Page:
Chirac’s successor, Nicolas Sarkozy, took part in no commemoration ceremony, but he did say in 2007, “Jacques Chirac said what had to be said and I think there is nothing to subtract and nothing to add to the very good speech he made at the time.”
Hollande, for his part, attended the ceremony marking the 70th anniversary of the Vel d’Hiv round-up and his remarks were in keeping with Chirac’s. “The truth is that the French police, on the basis of lists it established itself, attended to apprehending thousands of innocent people ensnared on July 16, 1942,” Hollande said in 2012. “[The truth] is that the French police force escorted them all the way to the internment camps. The truth is that not one German soldier – not one – was mobilised throughout the entire operation. The truth is that this crime was committed in France, by France.”
Historian Isabelle Veyrat-Masson tells FRANCE 24, “Marine Le Pen isn’t wrong from a historiographical perspective because the debate over the notion of what the Vichy Regime was – representative of the French State or not – is possible.” Veyrat-Masson, a research director at France’s National Centre for Scientific Research (CNRS) has coordinated a research collective on so-called memory wars in France and around the world. “If these same remarks had been made by someone else, incidentally, they would not necessarily have shocked people,” she says. The historian notes that other politicians, left and right alike, have made similar remarks in the past.
Former Socialist culture minister Jack Lang, for one, told a French newspaper after Chirac’s watershed 1995 speech, “The only guilty party is the Vichy government and not the French Republic.”
After Hollande’s 2012 speech, Guaino, who had served as President Sarkozy’s main speechwriter, responded, “Personally, I find it scandalous, for a very simple reason: My France wasn’t in Vichy; it had been in London since June 18 . [Hollande] did not speak in the name of the France I love.”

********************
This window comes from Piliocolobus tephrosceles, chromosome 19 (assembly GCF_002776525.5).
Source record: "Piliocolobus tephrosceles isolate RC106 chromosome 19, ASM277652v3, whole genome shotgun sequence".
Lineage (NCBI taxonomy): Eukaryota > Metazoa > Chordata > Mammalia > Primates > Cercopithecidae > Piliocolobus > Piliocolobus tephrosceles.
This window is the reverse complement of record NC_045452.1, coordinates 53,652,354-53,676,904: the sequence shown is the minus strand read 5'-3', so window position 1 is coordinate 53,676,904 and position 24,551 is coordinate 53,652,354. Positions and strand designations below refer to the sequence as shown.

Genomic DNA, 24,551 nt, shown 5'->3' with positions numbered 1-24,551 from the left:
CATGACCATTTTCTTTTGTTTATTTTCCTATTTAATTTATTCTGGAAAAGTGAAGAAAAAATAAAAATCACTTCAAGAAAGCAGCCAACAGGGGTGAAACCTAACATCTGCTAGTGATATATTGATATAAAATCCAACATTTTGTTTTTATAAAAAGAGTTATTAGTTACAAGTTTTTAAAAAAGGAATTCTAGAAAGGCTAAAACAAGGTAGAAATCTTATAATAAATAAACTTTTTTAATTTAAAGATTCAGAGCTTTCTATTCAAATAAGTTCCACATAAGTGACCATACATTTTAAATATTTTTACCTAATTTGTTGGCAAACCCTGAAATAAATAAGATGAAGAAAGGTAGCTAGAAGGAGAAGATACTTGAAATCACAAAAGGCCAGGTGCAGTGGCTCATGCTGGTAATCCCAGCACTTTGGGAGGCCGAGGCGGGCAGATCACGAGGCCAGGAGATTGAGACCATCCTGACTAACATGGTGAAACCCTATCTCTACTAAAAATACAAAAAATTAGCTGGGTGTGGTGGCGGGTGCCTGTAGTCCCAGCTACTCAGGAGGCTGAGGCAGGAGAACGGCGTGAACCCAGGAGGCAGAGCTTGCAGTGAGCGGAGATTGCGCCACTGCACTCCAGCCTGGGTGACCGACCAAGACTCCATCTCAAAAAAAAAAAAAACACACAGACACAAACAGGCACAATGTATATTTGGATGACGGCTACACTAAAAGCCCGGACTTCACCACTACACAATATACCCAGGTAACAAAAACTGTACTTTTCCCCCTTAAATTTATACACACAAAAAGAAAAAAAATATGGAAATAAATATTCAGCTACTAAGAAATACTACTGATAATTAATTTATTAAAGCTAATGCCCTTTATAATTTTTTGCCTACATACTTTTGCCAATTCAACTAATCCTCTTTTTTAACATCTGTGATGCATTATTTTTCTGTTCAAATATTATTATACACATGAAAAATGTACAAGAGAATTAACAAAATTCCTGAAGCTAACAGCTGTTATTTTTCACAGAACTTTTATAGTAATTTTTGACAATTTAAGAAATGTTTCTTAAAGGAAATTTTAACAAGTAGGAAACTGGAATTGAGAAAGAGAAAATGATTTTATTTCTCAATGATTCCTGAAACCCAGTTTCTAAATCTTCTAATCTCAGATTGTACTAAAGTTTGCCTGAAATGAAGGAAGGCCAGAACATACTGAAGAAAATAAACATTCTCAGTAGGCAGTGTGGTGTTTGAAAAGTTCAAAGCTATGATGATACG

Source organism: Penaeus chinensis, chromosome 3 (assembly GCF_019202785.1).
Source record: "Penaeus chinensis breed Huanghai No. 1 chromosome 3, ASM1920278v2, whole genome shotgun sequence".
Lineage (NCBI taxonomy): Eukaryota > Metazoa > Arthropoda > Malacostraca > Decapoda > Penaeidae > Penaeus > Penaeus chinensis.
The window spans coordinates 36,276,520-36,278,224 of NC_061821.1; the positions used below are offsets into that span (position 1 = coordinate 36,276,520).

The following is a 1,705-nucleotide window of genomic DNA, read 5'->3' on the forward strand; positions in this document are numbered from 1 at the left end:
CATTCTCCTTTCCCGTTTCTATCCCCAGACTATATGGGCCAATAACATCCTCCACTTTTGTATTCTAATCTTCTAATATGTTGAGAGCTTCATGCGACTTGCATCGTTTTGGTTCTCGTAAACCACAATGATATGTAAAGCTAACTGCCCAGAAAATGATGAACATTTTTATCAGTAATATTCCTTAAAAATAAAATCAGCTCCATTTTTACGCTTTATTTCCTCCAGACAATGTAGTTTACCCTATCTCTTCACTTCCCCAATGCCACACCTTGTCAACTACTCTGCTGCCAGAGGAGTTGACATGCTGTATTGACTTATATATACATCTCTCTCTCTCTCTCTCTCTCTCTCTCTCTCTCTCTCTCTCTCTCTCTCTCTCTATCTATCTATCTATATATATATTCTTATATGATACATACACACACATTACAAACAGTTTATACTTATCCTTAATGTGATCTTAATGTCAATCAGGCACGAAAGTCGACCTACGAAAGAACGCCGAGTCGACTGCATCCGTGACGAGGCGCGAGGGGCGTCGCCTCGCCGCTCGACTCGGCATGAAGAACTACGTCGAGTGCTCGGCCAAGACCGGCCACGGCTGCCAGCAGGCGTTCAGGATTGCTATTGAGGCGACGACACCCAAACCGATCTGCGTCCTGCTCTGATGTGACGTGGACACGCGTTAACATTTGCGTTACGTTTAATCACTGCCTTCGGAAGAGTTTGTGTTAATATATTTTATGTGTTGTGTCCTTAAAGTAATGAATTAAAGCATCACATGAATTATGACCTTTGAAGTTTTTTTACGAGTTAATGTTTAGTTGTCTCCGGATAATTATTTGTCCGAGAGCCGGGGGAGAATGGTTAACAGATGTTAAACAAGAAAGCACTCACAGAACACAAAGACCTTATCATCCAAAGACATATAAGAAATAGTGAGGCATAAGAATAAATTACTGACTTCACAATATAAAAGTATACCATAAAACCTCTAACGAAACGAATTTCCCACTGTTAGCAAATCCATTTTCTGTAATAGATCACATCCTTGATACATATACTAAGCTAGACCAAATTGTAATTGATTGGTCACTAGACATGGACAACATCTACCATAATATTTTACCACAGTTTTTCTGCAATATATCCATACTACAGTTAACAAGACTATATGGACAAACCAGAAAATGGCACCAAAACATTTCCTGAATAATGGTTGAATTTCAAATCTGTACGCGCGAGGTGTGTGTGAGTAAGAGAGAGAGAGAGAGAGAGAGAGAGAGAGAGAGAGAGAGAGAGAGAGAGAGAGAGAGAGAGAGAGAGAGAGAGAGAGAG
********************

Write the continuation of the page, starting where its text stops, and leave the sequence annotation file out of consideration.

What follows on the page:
Reacting to Le Pen’s remarks on Monday, the nationalist Dupont-Aignan, a rival candidate in the 2017 presidential race, took the same line. “There is one France that collaborated, the Vichy one. There is one France that salvaged honour, De Gaulle’s one,” he said.
Veyrat-Masson says, “One must after all also interpret Le Pen’s remarks politically.” The historian adds, “We can see that she is moving back to a line that allows her to bolster her traditional electorate, that of her father [National Front founder Jean-Marie Le Pen], by way of an outrageous nationalism. Yet it is precisely because it is Marine Le Pen who made the remarks and that we know the National Front’s history on the issue of the Second World War and anti-Semitism that there are so many reactions.”
Le Pen’s remarks, made just as the National Front candidate has lost ground in polling before April 23’s first-round vote, should not come as a surprise, incidentally. They are in keeping with the 97th of her 144 “presidential commitments", which reads “refusing divisive repentances of the State”.
“We have taught our children that they have every reason to criticise [France], to only see perhaps the darkest historical aspects… I want them to be proud to be French again,” Le Pen said Sunday, days after having lamented that “80 percent” of teaching about the Second World War is devoted to France’s collaboration with Nazi Germany.
This article has been translated from the original, in French.